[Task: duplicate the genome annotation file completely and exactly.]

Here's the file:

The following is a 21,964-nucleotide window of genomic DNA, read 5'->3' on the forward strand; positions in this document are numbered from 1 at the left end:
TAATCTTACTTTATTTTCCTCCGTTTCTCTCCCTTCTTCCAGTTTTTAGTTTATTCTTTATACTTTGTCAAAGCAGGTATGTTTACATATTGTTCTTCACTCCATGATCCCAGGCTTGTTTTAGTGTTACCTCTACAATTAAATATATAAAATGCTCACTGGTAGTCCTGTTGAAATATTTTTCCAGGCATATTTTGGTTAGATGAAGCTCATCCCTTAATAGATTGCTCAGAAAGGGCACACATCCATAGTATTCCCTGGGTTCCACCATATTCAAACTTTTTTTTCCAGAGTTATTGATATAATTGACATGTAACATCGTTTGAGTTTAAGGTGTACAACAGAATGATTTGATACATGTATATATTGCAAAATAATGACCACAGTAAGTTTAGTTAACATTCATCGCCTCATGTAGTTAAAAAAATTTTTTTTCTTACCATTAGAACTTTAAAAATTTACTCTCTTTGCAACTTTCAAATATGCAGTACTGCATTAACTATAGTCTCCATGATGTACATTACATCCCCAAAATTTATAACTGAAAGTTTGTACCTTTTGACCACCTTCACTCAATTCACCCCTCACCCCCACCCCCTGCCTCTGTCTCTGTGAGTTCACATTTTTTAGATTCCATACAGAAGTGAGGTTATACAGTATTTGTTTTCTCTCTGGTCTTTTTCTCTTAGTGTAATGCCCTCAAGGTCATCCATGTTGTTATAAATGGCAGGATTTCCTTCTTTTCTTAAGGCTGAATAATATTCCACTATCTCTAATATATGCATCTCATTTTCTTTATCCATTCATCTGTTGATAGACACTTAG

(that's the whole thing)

The following is a 21,964-nucleotide window of genomic DNA, read 5'->3' on the forward strand; positions in this document are numbered from 1 at the left end:
TAATCTTACTTTATTTTCCTCCGTTTCTCTCCCTTCTTCCAGTTTTTAGTTTATTCTTTATACTTTGTCAAAGCAGGTATGTTTACATATTGTTCTTCACTCCATGATCCCAGGCTTGTTTTAGTGTTACCTCTACAATTAAATATATAAAATGCTCACTGGTAGTCCTGTTGAAATATTTTTCCAGGCATATTTTGGTTAGATGAAGCTCATCCCTTAATAGATTGCTCAGAAAGGGCACACATCCATAGTATTCCCTGGGTTCCACCATATTCAAACTTTTTTTTCCAGAGTTATTGATATAATTGACATGTAACATCGTTTGAGTTTAAGGTGTACAACAGAATGATTTGATACATGTATATATTGCAAAATAATGACCACAGTAAGTTTAGTTAACATTCATCGCCTCATGTAGTTAAAAAAATTTTTTTTCTTACCATTAGAACTTTAAAAATTTACTCTCTTTGCAACTTTCAAATATGCAGTACTGCATTAACTATAGTCTCCATGATGTACATTACATCCCCAAAATTTATAACTGAAAGTTTGTACCTTTTGACCACCTTCACTCAATTCACCCCTCACCCCCACCCCCTGCCTCTGTCTCTGTGAGTTCACATTTTTTAGATTCCATACAGAAGTGAGGTTATACAGTATTTGTTTTCTCTCTGGTCTTTTTCTCTTAGTGTAATGCCCTCAAGGTCATCCATGTTGTTATAAATGGCAGGATTTCCTTCTTTTCTTAAGGCTGAATAATATTCCACTATCTCTAATATATGCATCTCATTTTCTTTATCCATTCATCTGTTGATAGACACTTAG